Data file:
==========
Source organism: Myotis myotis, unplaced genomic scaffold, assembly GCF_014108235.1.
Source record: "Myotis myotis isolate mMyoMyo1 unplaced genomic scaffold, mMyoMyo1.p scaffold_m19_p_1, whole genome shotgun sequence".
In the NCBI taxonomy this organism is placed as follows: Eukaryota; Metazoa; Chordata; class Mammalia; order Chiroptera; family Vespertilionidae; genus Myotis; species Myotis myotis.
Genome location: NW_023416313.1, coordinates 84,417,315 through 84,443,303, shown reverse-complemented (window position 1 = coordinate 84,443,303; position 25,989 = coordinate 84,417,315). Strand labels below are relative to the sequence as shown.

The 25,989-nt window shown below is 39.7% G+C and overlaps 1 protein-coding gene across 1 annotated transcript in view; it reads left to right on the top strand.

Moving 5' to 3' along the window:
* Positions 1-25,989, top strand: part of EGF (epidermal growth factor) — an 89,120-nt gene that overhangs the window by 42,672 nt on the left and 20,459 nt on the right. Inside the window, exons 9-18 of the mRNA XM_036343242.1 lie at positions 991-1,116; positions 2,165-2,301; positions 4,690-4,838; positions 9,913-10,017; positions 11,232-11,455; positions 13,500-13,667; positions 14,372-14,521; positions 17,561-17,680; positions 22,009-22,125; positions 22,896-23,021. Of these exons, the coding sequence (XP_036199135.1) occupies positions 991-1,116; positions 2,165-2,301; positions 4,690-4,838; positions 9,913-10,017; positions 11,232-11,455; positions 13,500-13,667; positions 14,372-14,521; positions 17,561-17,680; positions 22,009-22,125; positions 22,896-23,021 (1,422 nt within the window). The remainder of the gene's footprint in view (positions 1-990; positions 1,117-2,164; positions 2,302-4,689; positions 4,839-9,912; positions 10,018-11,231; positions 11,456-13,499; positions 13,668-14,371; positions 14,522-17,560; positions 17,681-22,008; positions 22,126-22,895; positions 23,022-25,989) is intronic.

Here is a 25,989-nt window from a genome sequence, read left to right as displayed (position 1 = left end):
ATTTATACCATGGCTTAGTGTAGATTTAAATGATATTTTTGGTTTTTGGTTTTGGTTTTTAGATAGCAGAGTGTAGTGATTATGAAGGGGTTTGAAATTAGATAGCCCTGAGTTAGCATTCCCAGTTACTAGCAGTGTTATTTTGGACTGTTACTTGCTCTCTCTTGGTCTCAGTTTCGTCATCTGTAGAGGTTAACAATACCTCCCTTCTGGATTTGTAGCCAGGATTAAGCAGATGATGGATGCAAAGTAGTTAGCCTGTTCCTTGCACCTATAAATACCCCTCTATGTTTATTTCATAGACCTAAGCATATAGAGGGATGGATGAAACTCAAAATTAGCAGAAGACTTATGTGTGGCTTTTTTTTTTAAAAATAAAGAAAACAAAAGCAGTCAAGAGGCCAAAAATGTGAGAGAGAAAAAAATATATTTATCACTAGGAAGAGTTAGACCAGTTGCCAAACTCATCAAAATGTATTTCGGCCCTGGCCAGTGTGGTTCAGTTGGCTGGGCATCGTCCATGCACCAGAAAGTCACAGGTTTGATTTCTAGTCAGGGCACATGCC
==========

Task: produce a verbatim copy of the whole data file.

Source organism: Myotis myotis, unplaced genomic scaffold, assembly GCF_014108235.1.
Source record: "Myotis myotis isolate mMyoMyo1 unplaced genomic scaffold, mMyoMyo1.p scaffold_m19_p_1, whole genome shotgun sequence".
In the NCBI taxonomy this organism is placed as follows: Eukaryota; Metazoa; Chordata; class Mammalia; order Chiroptera; family Vespertilionidae; genus Myotis; species Myotis myotis.
Genome location: NW_023416313.1, coordinates 84,417,315 through 84,443,303, shown reverse-complemented (window position 1 = coordinate 84,443,303; position 25,989 = coordinate 84,417,315). Strand labels below are relative to the sequence as shown.

The 25,989-nt window shown below is 39.7% G+C and overlaps 1 protein-coding gene across 1 annotated transcript in view; it reads left to right on the top strand.

Moving 5' to 3' along the window:
* Positions 1-25,989, top strand: part of EGF (epidermal growth factor) — an 89,120-nt gene that overhangs the window by 42,672 nt on the left and 20,459 nt on the right. Inside the window, exons 9-18 of the mRNA XM_036343242.1 lie at positions 991-1,116; positions 2,165-2,301; positions 4,690-4,838; positions 9,913-10,017; positions 11,232-11,455; positions 13,500-13,667; positions 14,372-14,521; positions 17,561-17,680; positions 22,009-22,125; positions 22,896-23,021. Of these exons, the coding sequence (XP_036199135.1) occupies positions 991-1,116; positions 2,165-2,301; positions 4,690-4,838; positions 9,913-10,017; positions 11,232-11,455; positions 13,500-13,667; positions 14,372-14,521; positions 17,561-17,680; positions 22,009-22,125; positions 22,896-23,021 (1,422 nt within the window). The remainder of the gene's footprint in view (positions 1-990; positions 1,117-2,164; positions 2,302-4,689; positions 4,839-9,912; positions 10,018-11,231; positions 11,456-13,499; positions 13,668-14,371; positions 14,522-17,560; positions 17,681-22,008; positions 22,126-22,895; positions 23,022-25,989) is intronic.

Here is a 25,989-nt window from a genome sequence, read left to right as displayed (position 1 = left end):
ATTTATACCATGGCTTAGTGTAGATTTAAATGATATTTTTGGTTTTTGGTTTTGGTTTTTAGATAGCAGAGTGTAGTGATTATGAAGGGGTTTGAAATTAGATAGCCCTGAGTTAGCATTCCCAGTTACTAGCAGTGTTATTTTGGACTGTTACTTGCTCTCTCTTGGTCTCAGTTTCGTCATCTGTAGAGGTTAACAATACCTCCCTTCTGGATTTGTAGCCAGGATTAAGCAGATGATGGATGCAAAGTAGTTAGCCTGTTCCTTGCACCTATAAATACCCCTCTATGTTTATTTCATAGACCTAAGCATATAGAGGGATGGATGAAACTCAAAATTAGCAGAAGACTTATGTGTGGCTTTTTTTTTTAAAAATAAAGAAAACAAAAGCAGTCAAGAGGCCAAAAATGTGAGAGAGAAAAAAATATATTTATCACTAGGAAGAGTTAGACCAGTTGCCAAACTCATCAAAATGTATTTCGGCCCTGGCCAGTGTGGTTCAGTTGGCTGGGCATCGTCCATGCACCAGAAAGTCACAGGTTTGATTTCTAGTCAGGGCACATGCC